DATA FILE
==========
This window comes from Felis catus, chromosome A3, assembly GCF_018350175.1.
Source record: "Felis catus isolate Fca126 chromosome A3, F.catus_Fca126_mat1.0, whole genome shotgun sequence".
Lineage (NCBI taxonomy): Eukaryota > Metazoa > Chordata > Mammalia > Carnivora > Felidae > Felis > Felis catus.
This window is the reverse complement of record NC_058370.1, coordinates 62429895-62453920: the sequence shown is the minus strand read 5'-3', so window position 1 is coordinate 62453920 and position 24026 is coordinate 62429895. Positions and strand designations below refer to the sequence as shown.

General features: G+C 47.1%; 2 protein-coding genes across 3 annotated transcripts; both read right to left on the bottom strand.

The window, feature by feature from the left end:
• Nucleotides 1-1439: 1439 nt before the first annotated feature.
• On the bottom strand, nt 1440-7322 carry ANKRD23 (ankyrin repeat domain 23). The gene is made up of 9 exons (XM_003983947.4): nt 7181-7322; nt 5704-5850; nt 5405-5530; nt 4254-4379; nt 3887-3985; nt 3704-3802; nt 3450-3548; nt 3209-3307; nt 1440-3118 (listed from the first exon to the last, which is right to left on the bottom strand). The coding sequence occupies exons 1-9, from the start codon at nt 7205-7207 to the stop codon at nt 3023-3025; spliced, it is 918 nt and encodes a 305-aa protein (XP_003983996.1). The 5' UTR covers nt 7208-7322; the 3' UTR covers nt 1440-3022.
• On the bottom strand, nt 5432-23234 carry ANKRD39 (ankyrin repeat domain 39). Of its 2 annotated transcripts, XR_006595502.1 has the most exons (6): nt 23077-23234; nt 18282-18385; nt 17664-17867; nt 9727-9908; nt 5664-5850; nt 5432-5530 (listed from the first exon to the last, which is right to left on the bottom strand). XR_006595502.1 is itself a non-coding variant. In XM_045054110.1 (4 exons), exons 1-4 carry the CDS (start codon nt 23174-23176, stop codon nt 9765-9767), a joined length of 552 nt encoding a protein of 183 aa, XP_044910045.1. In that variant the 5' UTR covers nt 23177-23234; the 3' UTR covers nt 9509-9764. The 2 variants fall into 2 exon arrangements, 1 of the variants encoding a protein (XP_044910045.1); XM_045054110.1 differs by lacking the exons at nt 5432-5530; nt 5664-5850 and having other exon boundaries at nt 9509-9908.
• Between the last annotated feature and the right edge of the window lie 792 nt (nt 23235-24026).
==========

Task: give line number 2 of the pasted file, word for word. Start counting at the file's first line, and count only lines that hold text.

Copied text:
Source record: "Felis catus isolate Fca126 chromosome A3, F.catus_Fca126_mat1.0, whole genome shotgun sequence".